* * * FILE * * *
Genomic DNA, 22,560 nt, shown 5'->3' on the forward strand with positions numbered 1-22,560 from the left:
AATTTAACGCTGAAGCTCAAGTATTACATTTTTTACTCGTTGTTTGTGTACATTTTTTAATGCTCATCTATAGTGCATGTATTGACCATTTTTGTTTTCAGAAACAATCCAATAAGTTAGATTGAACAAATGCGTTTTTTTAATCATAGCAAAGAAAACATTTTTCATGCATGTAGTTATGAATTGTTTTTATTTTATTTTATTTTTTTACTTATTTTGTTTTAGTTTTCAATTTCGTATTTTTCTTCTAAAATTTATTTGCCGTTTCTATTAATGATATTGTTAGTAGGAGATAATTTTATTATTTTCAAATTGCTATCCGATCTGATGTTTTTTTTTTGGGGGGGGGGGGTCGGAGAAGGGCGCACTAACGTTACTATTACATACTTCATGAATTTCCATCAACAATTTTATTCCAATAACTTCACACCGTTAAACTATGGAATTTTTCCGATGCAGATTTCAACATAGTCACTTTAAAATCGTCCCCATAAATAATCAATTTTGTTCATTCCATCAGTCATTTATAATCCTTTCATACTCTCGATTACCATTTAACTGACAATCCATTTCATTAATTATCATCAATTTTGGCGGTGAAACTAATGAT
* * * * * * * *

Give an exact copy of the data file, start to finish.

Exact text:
Genomic DNA, 22,560 nt, shown 5'->3' on the forward strand with positions numbered 1-22,560 from the left:
AATTTAACGCTGAAGCTCAAGTATTACATTTTTTACTCGTTGTTTGTGTACATTTTTTAATGCTCATCTATAGTGCATGTATTGACCATTTTTGTTTTCAGAAACAATCCAATAAGTTAGATTGAACAAATGCGTTTTTTTAATCATAGCAAAGAAAACATTTTTCATGCATGTAGTTATGAATTGTTTTTATTTTATTTTATTTTTTTACTTATTTTGTTTTAGTTTTCAATTTCGTATTTTTCTTCTAAAATTTATTTGCCGTTTCTATTAATGATATTGTTAGTAGGAGATAATTTTATTATTTTCAAATTGCTATCCGATCTGATGTTTTTTTTTTGGGGGGGGGGGGTCGGAGAAGGGCGCACTAACGTTACTATTACATACTTCATGAATTTCCATCAACAATTTTATTCCAATAACTTCACACCGTTAAACTATGGAATTTTTCCGATGCAGATTTCAACATAGTCACTTTAAAATCGTCCCCATAAATAATCAATTTTGTTCATTCCATCAGTCATTTATAATCCTTTCATACTCTCGATTACCATTTAACTGACAATCCATTTCATTAATTATCATCAATTTTGGCGGTGAAACTAATGAT